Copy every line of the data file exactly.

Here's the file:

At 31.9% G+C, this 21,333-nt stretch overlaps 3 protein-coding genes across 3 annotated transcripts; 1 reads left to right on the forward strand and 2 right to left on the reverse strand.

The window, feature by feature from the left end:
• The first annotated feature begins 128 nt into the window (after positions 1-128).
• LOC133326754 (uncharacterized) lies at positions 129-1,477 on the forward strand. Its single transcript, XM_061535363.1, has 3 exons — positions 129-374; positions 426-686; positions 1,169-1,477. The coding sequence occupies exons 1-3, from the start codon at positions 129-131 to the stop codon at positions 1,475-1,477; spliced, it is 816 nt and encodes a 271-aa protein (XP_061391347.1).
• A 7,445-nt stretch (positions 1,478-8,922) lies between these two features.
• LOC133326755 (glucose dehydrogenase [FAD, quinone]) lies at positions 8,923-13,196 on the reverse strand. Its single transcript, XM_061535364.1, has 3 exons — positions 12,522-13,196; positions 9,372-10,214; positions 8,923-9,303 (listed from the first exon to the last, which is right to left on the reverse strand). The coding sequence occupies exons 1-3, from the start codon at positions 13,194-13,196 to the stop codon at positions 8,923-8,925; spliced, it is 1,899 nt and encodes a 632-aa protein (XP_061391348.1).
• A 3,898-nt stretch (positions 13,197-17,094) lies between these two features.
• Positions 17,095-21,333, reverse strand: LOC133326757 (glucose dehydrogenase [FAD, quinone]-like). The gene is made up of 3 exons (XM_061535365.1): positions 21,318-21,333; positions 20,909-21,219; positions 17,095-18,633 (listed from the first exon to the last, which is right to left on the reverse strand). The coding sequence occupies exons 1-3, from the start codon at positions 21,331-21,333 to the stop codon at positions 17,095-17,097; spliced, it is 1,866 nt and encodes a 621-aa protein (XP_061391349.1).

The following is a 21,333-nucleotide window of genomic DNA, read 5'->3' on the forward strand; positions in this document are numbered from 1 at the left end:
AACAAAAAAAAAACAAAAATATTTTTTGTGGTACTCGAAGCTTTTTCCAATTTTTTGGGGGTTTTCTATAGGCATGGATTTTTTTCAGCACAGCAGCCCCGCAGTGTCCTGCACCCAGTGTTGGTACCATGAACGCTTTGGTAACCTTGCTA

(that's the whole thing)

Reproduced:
At 31.9% G+C, this 21,333-nt stretch overlaps 3 protein-coding genes across 3 annotated transcripts; 1 reads left to right on the forward strand and 2 right to left on the reverse strand.

The window, feature by feature from the left end:
• The first annotated feature begins 128 nt into the window (after positions 1-128).
• LOC133326754 (uncharacterized) lies at positions 129-1,477 on the forward strand. Its single transcript, XM_061535363.1, has 3 exons — positions 129-374; positions 426-686; positions 1,169-1,477. The coding sequence occupies exons 1-3, from the start codon at positions 129-131 to the stop codon at positions 1,475-1,477; spliced, it is 816 nt and encodes a 271-aa protein (XP_061391347.1).
• A 7,445-nt stretch (positions 1,478-8,922) lies between these two features.
• LOC133326755 (glucose dehydrogenase [FAD, quinone]) lies at positions 8,923-13,196 on the reverse strand. Its single transcript, XM_061535364.1, has 3 exons — positions 12,522-13,196; positions 9,372-10,214; positions 8,923-9,303 (listed from the first exon to the last, which is right to left on the reverse strand). The coding sequence occupies exons 1-3, from the start codon at positions 13,194-13,196 to the stop codon at positions 8,923-8,925; spliced, it is 1,899 nt and encodes a 632-aa protein (XP_061391348.1).
• A 3,898-nt stretch (positions 13,197-17,094) lies between these two features.
• Positions 17,095-21,333, reverse strand: LOC133326757 (glucose dehydrogenase [FAD, quinone]-like). The gene is made up of 3 exons (XM_061535365.1): positions 21,318-21,333; positions 20,909-21,219; positions 17,095-18,633 (listed from the first exon to the last, which is right to left on the reverse strand). The coding sequence occupies exons 1-3, from the start codon at positions 21,331-21,333 to the stop codon at positions 17,095-17,097; spliced, it is 1,866 nt and encodes a 621-aa protein (XP_061391349.1).

The following is a 21,333-nucleotide window of genomic DNA, read 5'->3' on the forward strand; positions in this document are numbered from 1 at the left end:
AACAAAAAAAAAACAAAAATATTTTTTGTGGTACTCGAAGCTTTTTCCAATTTTTTGGGGGTTTTCTATAGGCATGGATTTTTTTCAGCACAGCAGCCCCGCAGTGTCCTGCACCCAGTGTTGGTACCATGAACGCTTTGGTAACCTTGCTA